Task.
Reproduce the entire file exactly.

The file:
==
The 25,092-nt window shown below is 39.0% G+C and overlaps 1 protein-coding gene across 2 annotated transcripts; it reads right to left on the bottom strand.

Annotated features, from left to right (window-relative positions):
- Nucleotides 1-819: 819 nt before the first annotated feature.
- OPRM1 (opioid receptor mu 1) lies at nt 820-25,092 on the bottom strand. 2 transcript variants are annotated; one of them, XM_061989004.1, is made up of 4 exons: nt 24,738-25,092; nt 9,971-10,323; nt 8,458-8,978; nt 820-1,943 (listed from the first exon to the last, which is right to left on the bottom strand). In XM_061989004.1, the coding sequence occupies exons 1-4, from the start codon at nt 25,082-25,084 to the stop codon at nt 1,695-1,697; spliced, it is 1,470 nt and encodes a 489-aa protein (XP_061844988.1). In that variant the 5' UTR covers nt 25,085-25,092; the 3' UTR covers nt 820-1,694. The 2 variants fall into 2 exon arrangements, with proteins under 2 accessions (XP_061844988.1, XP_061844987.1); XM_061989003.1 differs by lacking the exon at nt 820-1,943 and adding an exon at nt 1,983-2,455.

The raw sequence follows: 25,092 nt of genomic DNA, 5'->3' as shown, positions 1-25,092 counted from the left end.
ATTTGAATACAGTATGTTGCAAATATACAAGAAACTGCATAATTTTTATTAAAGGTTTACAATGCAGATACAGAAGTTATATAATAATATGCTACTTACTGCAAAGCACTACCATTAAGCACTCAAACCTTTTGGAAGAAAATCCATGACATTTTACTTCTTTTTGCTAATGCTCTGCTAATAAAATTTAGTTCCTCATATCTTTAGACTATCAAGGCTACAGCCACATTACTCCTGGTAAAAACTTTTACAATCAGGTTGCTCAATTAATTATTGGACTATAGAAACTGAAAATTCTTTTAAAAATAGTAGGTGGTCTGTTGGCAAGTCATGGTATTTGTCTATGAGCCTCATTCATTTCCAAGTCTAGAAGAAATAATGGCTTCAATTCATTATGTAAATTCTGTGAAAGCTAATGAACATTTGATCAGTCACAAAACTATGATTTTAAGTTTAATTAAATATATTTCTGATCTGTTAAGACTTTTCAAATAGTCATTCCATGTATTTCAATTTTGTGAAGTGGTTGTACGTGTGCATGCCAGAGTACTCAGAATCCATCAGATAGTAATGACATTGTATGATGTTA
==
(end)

The 25,092-nt window shown below is 39.0% G+C and overlaps 1 protein-coding gene across 2 annotated transcripts; it reads right to left on the bottom strand.

Annotated features, from left to right (window-relative positions):
- Nucleotides 1-819: 819 nt before the first annotated feature.
- OPRM1 (opioid receptor mu 1) lies at nt 820-25,092 on the bottom strand. 2 transcript variants are annotated; one of them, XM_061989004.1, is made up of 4 exons: nt 24,738-25,092; nt 9,971-10,323; nt 8,458-8,978; nt 820-1,943 (listed from the first exon to the last, which is right to left on the bottom strand). In XM_061989004.1, the coding sequence occupies exons 1-4, from the start codon at nt 25,082-25,084 to the stop codon at nt 1,695-1,697; spliced, it is 1,470 nt and encodes a 489-aa protein (XP_061844988.1). In that variant the 5' UTR covers nt 25,085-25,092; the 3' UTR covers nt 820-1,694. The 2 variants fall into 2 exon arrangements, with proteins under 2 accessions (XP_061844988.1, XP_061844987.1); XM_061989003.1 differs by lacking the exon at nt 820-1,943 and adding an exon at nt 1,983-2,455.

The raw sequence follows: 25,092 nt of genomic DNA, 5'->3' as shown, positions 1-25,092 counted from the left end.
ATTTGAATACAGTATGTTGCAAATATACAAGAAACTGCATAATTTTTATTAAAGGTTTACAATGCAGATACAGAAGTTATATAATAATATGCTACTTACTGCAAAGCACTACCATTAAGCACTCAAACCTTTTGGAAGAAAATCCATGACATTTTACTTCTTTTTGCTAATGCTCTGCTAATAAAATTTAGTTCCTCATATCTTTAGACTATCAAGGCTACAGCCACATTACTCCTGGTAAAAACTTTTACAATCAGGTTGCTCAATTAATTATTGGACTATAGAAACTGAAAATTCTTTTAAAAATAGTAGGTGGTCTGTTGGCAAGTCATGGTATTTGTCTATGAGCCTCATTCATTTCCAAGTCTAGAAGAAATAATGGCTTCAATTCATTATGTAAATTCTGTGAAAGCTAATGAACATTTGATCAGTCACAAAACTATGATTTTAAGTTTAATTAAATATATTTCTGATCTGTTAAGACTTTTCAAATAGTCATTCCATGTATTTCAATTTTGTGAAGTGGTTGTACGTGTGCATGCCAGAGTACTCAGAATCCATCAGATAGTAATGACATTGTATGATGTTA